“ONE OF THE GREAT ACHIEVEMENTS OF THE 16TH CENTURY”: “THE BISHOPS’ BIBLE,” 1575 FIRST SMALL FOLIO EDITION
(BIBLE). The holy Byble, conteyning the olde Testament and the newe. London: William Norton, 1575. Small folio (8 by 11-1/2 inches), contemporary full paneled reverse calf rebacked, raised bands, red morocco spine label, contemporary brass catches and renewed brass clasps. $19,000.
Sixth edition (first small folio edition) of the “Bishops’ Bible”—the Anglican translation commissioned to check the Geneva Bible’s influence and “considered one of the great achievements of the 16th century” (J. Paul Getty Museum, A Thousand Years of the Bible, 70)—with much woodcut ornamentation, complete in contemporary reverse paneled calf boards.
Queen Elizabeth I "encouraged a renewed interest in the English Bible, but the Great Bible [prepared by Miles Coverdale and published in 1540] was still the version authorized for church use. It was clear that the Geneva Bible [published 1560 by Calvinist exiles in Switzerland] was, in many ways, a superior translation; some of its notes, however, were offensive to the Crown. Consequently, it seemed advisable to undertake a revision of the Great Bible. Matthew Parker, Archbishop of Canterbury, headed the revision committee, which included many bishops and well-known biblical scholars. Few changes were made in the Old Testament. There is evidence of genuine scholarly learning in the changes to the New Testament, where Parker himself worked… The new authorized version was called the 'Bishops' Bible because of the dominant role they played" (Bible 100 Landmarks 63). First published 1568. The 1602 edition would serve as the basis of the King James Bible (1611). This edition ornamented with elaborate woodcut title page and part titles (each with a mermaid admiring herself in a hand mirror and the motto "God saue the Queene;" the New Testament part title includes small cartouches for each Evangelist); decorative initials; maps before Acts and Romans; small portraits before Romans, James, 1 Peter, Jude and Revelation; and 17 small in-text illustrations in Revelation. Set mostly in Gothic type (Cranmer's prologue, headlines, chapter contents and marginal notes in Roman type), in double columns of 58-59 lines. Gathering 3* printed in red and black, with small woodcut illustrations for each month in the Calendar. Darlow & Moule 103. Herbert 139. STC 2110. Dore, 256-58. Bookplate, bookseller ticket. Old owner signature to leaf [R8v] of New Testament. Occasional old ink marginalia; extensive old manuscript notations to verso of [N6] and both sides of [2T8] and [4N8].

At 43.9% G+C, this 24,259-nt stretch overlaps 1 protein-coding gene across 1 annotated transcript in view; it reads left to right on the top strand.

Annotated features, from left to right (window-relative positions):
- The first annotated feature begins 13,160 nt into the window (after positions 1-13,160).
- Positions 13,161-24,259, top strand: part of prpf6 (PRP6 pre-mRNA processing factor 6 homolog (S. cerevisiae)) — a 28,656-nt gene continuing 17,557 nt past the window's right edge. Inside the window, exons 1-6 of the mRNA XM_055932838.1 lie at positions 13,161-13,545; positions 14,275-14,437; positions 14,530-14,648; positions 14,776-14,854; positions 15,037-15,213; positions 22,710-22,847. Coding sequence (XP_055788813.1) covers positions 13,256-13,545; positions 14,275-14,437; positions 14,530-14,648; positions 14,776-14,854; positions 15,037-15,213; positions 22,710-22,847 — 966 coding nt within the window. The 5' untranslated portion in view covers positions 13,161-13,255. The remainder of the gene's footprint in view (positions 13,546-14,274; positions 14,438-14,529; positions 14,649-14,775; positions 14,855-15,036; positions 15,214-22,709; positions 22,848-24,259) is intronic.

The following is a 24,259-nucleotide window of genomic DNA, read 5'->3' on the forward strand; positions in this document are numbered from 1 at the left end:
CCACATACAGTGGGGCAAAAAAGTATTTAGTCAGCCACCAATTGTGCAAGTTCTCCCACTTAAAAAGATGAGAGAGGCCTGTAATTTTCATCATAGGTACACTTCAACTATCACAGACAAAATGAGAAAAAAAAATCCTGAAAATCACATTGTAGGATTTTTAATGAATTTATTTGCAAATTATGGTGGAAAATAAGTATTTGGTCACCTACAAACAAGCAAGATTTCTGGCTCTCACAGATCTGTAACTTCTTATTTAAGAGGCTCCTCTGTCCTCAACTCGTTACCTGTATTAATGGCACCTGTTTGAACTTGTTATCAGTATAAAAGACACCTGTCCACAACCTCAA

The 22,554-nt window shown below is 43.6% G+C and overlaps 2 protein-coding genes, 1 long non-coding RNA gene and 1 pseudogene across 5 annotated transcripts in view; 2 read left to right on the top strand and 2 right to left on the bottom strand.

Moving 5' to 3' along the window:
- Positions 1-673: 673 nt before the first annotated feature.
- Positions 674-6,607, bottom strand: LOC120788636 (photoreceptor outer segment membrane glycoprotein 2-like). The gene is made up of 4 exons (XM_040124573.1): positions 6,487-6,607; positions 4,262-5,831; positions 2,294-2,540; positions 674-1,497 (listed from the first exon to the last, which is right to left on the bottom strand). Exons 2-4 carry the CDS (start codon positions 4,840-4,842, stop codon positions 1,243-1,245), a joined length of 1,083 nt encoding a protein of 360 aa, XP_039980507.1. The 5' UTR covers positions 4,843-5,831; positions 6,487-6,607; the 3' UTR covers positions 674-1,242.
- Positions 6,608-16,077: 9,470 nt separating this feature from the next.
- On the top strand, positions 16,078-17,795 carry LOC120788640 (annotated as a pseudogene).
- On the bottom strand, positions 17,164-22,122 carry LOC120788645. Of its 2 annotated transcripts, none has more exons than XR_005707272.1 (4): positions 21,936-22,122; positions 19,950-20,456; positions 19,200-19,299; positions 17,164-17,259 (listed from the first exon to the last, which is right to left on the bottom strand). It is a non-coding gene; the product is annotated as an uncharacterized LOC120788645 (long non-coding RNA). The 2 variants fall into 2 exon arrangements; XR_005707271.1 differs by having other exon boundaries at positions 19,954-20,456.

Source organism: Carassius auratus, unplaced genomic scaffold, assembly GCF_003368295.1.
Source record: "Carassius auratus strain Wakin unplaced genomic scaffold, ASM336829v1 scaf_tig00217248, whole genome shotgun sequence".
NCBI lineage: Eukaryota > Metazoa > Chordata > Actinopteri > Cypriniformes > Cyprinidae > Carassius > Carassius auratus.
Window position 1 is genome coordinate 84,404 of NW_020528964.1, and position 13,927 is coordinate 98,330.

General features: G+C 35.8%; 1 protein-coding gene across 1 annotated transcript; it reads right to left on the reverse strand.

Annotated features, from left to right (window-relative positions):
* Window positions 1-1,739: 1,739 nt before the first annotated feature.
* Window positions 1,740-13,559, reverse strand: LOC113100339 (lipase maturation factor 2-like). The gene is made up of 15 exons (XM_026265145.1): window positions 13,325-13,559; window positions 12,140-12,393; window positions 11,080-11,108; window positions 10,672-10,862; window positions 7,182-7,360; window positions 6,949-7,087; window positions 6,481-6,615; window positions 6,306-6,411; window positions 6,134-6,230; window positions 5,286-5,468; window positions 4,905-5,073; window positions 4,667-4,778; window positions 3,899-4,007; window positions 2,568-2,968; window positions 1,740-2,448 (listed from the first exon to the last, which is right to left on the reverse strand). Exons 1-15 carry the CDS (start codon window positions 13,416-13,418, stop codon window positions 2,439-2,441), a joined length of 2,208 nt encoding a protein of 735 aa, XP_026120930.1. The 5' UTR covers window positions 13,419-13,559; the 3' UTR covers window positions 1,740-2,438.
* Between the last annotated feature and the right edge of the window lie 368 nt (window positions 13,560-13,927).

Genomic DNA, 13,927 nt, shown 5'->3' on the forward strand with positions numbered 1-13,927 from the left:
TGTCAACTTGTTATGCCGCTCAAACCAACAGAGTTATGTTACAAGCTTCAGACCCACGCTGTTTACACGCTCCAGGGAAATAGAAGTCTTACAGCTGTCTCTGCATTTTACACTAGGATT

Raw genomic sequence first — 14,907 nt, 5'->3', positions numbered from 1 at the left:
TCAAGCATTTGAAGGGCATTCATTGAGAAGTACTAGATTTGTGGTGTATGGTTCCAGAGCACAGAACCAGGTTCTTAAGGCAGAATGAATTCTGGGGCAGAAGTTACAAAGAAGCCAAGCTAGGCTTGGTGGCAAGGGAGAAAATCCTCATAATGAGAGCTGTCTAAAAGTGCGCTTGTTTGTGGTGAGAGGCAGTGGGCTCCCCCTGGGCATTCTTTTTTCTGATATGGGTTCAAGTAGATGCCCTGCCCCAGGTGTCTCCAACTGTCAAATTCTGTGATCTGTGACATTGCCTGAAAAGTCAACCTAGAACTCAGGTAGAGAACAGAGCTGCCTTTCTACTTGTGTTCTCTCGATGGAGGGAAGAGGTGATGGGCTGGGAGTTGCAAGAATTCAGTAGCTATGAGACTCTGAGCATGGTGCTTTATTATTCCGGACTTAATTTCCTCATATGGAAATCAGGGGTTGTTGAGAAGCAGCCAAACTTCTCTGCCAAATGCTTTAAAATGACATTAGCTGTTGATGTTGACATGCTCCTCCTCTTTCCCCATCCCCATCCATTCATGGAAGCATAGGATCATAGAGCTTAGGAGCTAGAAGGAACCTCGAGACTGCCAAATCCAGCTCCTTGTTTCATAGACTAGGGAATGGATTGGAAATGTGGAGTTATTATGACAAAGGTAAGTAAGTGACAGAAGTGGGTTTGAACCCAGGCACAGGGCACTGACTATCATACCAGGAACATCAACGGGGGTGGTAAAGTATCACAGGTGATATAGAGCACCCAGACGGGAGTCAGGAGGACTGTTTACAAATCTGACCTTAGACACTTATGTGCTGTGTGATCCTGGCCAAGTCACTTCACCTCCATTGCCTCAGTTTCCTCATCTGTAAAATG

A bit of light dampstaining toward gutter of a few gatherings. Occasional marginal closed and open tears, some with expert restoration; remnant of [R10], preserving colophon and brazen serpent device, mounted on later paper. Expert restoration to boards. A lovely complete copy in original reverse calf boards.